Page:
Transformers: Fall of Cybertron Review

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Transformers: Fall of Cybertron

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Amidst the slight collection of oddities in the Fall of Cybertron, the experience gives newcomers and fans a gripping experience.

We like

  • Smooth, authentic Transformers experience
  • Crisp, customizable multiplayer
  • Great inspirations for gameplay mechanics

We dislike

  • Voice acting initially inconsistent
  • Some performance hiccups
  • Some overall delivery oddities

See PSU's review on Metacritic & GameRankings

(continued from previous page) ...the opposite faction, though the game doesn’t make a point to explain or highlight it.

I promise that the shortcomings I mentioned above don’t take away from the game experience. Avid fans of the Transformers series will fall in love with the experience portrayed in the Fall of Cybertron as the final moments on Cybertron play out in a glorious collection of closing combat sequences and the inevitable fight between Optimus and Megatro. The narrative cleans itself up and intensifies as the climax to the game nears, varying the gameplay experience in many, many ways. Chapters are designed around the transformers that play within them, so the strengths of each are featured in all their glory, especially in regards to Grimlock. His two forms counteract each other incredibly well, going from a defensive sword-and-shield robot form to the tyrannosaurus form that excels at crowd controlling waves of Insecticons.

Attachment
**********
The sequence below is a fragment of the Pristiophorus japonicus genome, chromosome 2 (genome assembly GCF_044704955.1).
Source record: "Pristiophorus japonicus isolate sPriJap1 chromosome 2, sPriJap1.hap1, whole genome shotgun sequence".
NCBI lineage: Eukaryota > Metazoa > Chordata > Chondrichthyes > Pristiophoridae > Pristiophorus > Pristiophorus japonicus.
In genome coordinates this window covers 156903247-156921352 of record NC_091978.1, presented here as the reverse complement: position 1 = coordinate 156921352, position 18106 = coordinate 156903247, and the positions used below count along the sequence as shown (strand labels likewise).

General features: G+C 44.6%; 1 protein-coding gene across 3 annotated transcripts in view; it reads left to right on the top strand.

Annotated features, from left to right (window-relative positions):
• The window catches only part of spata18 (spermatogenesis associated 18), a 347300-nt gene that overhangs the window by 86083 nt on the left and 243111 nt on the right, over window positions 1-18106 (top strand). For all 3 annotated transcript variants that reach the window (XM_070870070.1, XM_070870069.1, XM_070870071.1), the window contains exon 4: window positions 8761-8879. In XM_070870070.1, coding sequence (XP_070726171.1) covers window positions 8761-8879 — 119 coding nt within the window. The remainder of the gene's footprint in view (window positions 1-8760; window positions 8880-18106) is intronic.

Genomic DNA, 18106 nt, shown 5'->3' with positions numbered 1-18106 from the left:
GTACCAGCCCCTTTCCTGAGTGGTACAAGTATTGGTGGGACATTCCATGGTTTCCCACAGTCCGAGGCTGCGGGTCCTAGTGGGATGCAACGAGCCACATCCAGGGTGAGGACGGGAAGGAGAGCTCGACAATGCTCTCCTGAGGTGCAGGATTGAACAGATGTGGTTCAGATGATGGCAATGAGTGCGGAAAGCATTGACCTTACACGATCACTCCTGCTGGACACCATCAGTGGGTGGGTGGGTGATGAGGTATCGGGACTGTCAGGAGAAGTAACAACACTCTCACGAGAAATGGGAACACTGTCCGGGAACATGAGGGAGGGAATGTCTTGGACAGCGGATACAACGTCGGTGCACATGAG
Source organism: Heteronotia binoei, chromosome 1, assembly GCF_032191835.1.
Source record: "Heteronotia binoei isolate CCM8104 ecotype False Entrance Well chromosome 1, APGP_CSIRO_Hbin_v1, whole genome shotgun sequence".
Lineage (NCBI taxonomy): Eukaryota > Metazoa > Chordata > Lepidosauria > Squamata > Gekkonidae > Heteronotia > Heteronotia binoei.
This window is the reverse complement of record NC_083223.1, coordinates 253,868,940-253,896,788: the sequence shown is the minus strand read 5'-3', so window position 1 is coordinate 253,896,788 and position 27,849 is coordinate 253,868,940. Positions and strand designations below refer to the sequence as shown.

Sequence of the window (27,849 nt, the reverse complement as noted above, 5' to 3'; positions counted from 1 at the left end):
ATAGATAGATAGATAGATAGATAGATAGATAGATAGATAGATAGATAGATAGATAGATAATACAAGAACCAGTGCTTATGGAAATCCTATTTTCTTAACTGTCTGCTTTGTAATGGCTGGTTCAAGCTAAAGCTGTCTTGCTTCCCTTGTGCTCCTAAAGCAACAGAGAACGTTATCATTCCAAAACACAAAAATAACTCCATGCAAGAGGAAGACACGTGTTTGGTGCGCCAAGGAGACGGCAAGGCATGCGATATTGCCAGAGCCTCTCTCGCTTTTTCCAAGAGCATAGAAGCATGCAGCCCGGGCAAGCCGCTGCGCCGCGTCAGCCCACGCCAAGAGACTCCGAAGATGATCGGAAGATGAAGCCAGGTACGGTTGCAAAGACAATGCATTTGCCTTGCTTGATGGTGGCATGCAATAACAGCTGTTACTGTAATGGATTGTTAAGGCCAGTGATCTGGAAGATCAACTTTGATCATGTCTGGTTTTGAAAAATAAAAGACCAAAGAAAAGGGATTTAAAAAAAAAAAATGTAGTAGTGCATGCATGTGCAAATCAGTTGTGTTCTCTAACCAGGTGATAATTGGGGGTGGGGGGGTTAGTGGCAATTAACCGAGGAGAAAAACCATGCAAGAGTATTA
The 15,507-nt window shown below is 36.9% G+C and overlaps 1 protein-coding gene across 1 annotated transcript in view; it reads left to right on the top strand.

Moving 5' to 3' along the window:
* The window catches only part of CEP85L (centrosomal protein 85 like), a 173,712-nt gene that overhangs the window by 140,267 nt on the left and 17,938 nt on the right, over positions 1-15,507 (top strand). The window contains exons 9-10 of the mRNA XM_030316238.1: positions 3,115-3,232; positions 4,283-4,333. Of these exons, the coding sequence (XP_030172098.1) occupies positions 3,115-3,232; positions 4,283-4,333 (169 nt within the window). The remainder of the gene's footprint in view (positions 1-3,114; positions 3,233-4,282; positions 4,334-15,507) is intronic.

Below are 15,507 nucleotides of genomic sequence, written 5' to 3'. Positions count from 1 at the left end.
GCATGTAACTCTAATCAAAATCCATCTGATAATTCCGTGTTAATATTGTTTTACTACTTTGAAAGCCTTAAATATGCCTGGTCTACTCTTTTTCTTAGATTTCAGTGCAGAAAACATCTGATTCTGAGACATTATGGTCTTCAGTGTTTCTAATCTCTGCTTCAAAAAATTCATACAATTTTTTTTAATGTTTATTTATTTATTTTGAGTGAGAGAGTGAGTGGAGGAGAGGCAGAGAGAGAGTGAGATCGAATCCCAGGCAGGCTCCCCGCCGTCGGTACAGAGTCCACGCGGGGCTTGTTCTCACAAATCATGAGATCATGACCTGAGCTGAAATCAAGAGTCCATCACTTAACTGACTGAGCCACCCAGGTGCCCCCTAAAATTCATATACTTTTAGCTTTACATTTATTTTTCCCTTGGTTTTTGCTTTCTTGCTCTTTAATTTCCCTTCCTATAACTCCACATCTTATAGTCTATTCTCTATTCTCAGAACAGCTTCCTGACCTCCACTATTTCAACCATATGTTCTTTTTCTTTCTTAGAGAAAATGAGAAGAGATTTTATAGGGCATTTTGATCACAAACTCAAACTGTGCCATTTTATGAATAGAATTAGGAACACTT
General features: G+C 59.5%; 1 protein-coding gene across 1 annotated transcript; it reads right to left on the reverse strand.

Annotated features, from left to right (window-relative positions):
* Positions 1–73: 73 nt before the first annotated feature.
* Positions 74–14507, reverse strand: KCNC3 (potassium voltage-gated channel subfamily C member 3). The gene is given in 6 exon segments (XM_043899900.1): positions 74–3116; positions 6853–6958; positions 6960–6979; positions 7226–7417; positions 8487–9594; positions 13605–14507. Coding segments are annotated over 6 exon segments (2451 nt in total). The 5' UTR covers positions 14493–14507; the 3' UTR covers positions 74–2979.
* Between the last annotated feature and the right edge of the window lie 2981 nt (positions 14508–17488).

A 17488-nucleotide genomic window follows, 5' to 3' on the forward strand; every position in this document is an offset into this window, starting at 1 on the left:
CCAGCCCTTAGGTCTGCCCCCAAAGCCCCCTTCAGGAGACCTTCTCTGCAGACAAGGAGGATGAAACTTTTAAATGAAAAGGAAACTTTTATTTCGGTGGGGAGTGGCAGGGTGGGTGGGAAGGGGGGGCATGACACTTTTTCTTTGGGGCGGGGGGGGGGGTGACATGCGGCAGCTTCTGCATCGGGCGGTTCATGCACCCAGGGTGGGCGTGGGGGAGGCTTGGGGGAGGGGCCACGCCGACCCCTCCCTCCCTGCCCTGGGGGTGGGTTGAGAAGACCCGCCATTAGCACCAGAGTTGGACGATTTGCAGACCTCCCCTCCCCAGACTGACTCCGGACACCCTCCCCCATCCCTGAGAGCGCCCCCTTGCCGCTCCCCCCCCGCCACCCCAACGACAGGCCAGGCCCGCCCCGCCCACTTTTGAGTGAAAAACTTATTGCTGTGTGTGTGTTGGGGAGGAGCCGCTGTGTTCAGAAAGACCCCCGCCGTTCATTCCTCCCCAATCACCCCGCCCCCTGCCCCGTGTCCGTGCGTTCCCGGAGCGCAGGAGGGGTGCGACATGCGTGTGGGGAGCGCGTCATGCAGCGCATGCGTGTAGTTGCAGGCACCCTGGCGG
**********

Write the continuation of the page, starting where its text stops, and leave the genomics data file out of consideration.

Apart from the quick, epic feeling I had from the story’s finality, the multiplayer modes proves to hold their own, which consists of the traditional competitive multiplayer modes like Team Deathmatch; Conquest, where players control nodes on the map to accumulate points; Capture the Flag; and Head Hunter, where the goal is to collect sparks that drop from enemy corpses. The leveling system works similarly to the system used in the Battlefield series, where players choose between four different character types that each do different things. Infiltrators use a stealth cloak to flank enemies, Destroyers use heavy weapons and shields to fight enemies head-on, Titans use a whirlwind ability to control enemies on the field, and Scientists help keep fellow players alive. The sheer customizability of each transformer is staggering. From face plates to the color of each component, each autobot and decepticon can look distinguished and definitive to any other creation in the game.

The Escalation mode is a formidable mode as well. Though it’s of similar workings to every other Horde-inspired mode, it’s incredibly smooth and lag-free. The same goes for the base multiplayer experience as well. Even when I was streaming Netflix and on a call with some friends on Skype, I only experienced two instances of internet lag, and that was right when I started each new application in my apartment. Online modes felt as smooth as the single player experience did, and these modes accentuate the entire package very well.

The Fall of Cybertron isn’t without its issues, but it’s filled with great moments and enthralling experiences worthy of any Transformer fan and anyone wanting to explore the origins of the Transformers. Believe me, after first seeing the Wikipedia-like experience from the Transformer movies, the Fall of Cybertron brought me around and inspired me to research the true lore to the series. Take it from someone who formerly disregarded Transformers: The Fall of Cybertron brings the best that the universe has to offer, and playing with autobot and decepticon friends feels right, so roll out and grab a copy.

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